Referring to FIG. 1, the ATIP data generating circuit 105 is coupled to the frequency demodulator 103 and to the ATIP clock generating circuit 110. The ATIP data generating circuit 105 also receives the PRDDIFF data, the ATIPORG signal and the ATIPCLK signal, and also generates the ATIP data based on the ATIPORG signal and the ATIPCLK signal. As above mentioned, the compact disc specification defines that 1-bit ATIP data is to be generated every 3.5 periods of the wobble signal.

Referring to FIG. 2, an ATIPCLK signal is generated between times T0 and T1 (3.5 periods of the de-glitched wobble signal). However, the ATIPORG signal is at a high logic level when the PRDDIFF data is positive or zero, and the ATIPORG signal is at a low logic level when the PRDDIFF data is negative. At times it may be hard to determine if the ATIP data for a given period of the ATIP clock signal should be at a high logic level or a low logic level. Two methods of generating ATIP data are described below.

Method 1

FIG. 5A is a flow chart of the method of generating ATIP data using one predetermined threshold in accordance with an embodiment of the present invention. In FIG. 5A, the method includes demodulating a de-glitched wobble signal (DEWBL signal) to generate an original ATIP data signal (ATIPORG signal) and differential data (PRDDIFF data) (S501). An ATIP clock signal (ATIPCLK signal) is then generated based on the DEWBL signal (S503). One period of the ATIPCLK signal is generated every 3.5 periods of the DEWBL signal.

Referring to FIG. 1 and FIG. 5A, when the ATIP data generating circuit 105 receives the ATIPORG signal and the ATIPCLK signal, it generates the ATIP data by counting the number of measurement periods during a period of the ATIPCLK signal for which the ATIPORG signal is at a high logic level and then is at a low logic level (S512). For example, between times T0 and T1 of FIG. 2, the number of measurement periods for which the ATIPORG signal is at a high logic level is 5 (the +1, +3, +4, +1, and +2 of the first, second, third, sixth, and seventh half-clocks of the DEWBL signal), and the number of measurement periods for which the ATIPORG signal at low logic level is 2 (the −1 and −2 of the fourth and fifth half-clocks of the DEWBL signal).

Next, the number of high logic level measurement periods and low logic level measurement periods are compared to a predetermined threshold THR1 (S514). In one example, THR1 is 4. If the number of high logic level or low logic level measurement periods is larger than or equal to THR1, the ATIP data may be respectively asserted or de-asserted to a high logic level or a low logic level (S516). However, if the number of high logic level or low logic level measurement periods is smaller than THR1, the ATIP data may be respectively de-asserted or asserted to a low logic level or a high logic level (S518). In this example, the number of measurement periods at a high logic level is 5, which is larger than the predetermined threshold of 4. Thus, the 1-bit ATIP data for time T0 to T1 is asserted to a high logic level. However, this example is only one example of generating ATIP data.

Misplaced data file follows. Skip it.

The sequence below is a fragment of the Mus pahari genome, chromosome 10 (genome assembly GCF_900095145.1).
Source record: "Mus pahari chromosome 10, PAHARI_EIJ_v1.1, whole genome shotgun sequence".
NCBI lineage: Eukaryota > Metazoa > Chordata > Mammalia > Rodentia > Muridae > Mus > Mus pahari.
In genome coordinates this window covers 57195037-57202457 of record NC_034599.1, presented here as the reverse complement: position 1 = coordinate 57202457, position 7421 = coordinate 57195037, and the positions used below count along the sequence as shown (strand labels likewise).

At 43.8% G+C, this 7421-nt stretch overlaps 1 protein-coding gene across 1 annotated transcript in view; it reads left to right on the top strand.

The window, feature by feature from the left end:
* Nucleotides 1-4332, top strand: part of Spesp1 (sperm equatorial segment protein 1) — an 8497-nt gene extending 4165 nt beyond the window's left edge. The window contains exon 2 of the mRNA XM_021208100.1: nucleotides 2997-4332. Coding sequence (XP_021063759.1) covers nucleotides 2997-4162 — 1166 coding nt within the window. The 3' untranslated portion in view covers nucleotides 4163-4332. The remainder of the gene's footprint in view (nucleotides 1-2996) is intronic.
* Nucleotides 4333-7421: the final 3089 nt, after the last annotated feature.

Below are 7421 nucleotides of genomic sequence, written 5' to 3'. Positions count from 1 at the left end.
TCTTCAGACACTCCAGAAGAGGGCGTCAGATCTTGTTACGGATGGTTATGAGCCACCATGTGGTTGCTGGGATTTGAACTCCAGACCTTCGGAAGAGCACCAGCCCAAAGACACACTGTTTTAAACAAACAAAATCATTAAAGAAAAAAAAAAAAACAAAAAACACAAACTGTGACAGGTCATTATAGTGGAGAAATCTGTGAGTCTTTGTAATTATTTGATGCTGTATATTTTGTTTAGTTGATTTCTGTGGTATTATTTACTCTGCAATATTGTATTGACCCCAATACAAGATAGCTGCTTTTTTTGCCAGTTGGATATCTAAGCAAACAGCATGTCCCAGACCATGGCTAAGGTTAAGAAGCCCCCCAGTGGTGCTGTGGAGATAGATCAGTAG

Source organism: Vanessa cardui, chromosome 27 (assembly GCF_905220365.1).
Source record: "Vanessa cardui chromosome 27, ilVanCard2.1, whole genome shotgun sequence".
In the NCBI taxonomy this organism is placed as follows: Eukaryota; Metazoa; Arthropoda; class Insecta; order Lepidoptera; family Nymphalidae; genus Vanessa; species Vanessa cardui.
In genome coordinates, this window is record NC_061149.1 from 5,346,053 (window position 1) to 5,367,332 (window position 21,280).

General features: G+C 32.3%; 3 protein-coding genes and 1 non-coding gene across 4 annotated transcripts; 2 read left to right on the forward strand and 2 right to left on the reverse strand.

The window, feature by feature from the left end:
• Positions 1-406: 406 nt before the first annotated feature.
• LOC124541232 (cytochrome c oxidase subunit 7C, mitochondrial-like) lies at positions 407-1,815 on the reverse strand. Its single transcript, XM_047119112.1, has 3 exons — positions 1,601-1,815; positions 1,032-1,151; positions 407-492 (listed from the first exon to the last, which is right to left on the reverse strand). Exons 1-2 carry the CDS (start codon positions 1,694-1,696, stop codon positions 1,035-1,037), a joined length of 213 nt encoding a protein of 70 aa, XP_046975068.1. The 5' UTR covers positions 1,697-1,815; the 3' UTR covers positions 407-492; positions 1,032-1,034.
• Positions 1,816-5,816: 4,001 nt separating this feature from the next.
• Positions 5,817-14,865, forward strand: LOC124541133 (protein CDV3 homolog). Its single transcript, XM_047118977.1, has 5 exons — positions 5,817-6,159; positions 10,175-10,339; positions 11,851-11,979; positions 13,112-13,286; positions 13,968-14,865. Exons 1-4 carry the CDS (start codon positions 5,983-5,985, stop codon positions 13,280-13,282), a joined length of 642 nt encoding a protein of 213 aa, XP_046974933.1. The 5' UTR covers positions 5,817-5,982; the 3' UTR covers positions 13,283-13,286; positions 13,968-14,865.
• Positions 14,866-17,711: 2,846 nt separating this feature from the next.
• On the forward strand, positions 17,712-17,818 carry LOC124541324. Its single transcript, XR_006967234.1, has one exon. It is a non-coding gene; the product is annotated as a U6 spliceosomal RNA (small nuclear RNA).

Two thresholds may also be employed by the present invention. Please refer to FIG. 5B, which is a flow chart of a method of generating ATIP data by using two predetermined thresholds in accordance with an embodiment of the present invention. Similar to the above method, this method includes demodulating a DEWBL signal to generate an ATIPORG signal and PRDDIFF data (S501). The ATIPCLK signal is then generated according to the DEWBL signal (S503). One period of the ATIPCLK signal is generated every 3.5 period of the DEWBL signal.

Referring to FIG. 1 and FIG. 5B, when the ATIP data generating circuit 105 receives the ATIPORG signal and the ATIPCLK signal, it generates the ATIP data by counting the number of measurement periods during a period of the ATIPCLK signal for which the ATIPORG signal at a high logic level and then at a low logic level (S512). As an example, between times T1 and T2 of FIG. 2, the number of measurement periods during a period of the ATIPCLK signal for which the ATIPORG signal at high logic level is 4 (the +1, +2, +1, and +1 of the first, fourth, fifth, and sixth half-clocks of the DEWBL signal), and the number of measurement periods during a period of the ATIPCLK signal for which the ATIPORG signal at low logic level is 3 (the −3, −4, and −2 of the second, third, and seventh half-clocks of the DEWBL signal).

Next, the PRDDIFF data for each measurement period of the period of the ATIPCLK signal are summed to obtain the adding data S (S523). In this example, the adding data S for the time between T1 and T2 is 4. Next, the number of high logic level and/or low logic level measurement periods is compared to two predetermined thresholds THR1 and THR2, wherein THR1 is larger than THR2 (S525).

In one example, THR1 is 5 and THR2 is 2. If the number of high logic level or low logic level measurement periods is larger than THR1, the ATIP data is respectively asserted or de-asserted to a high logic level or low logic level (S527). However, if the number of high logic level or low logic level measurement periods is lower than THR2, the ATIP data may be respectively de-asserted or asserted to a low logic level or high logic level (S529). If the number of high logic level or low logic level measurement periods is between thresholds THR1 and THR2, then it is determined whether the adding data S is positive or negative (S531). If the adding data S is positive, the ATIP data is asserted to a high logic level (S533). If the adding data S is negative, the ATIP data is de-asserted to a low logic level (S535).

In above mentioned example, the number of high logic level measurement periods is 4 and THR2 (2)<4<THR1 (5). Thus, it is determined whether the adding data S is positive or negative. In this example, the adding data S is −4 (<0) during the time between T1 and T2. Hence, the ATIP data is de-asserted to a low logic level for this time. This is the first method of generating 1-bit ATIP data for periods of the ATIP clock signal ATIPCLK.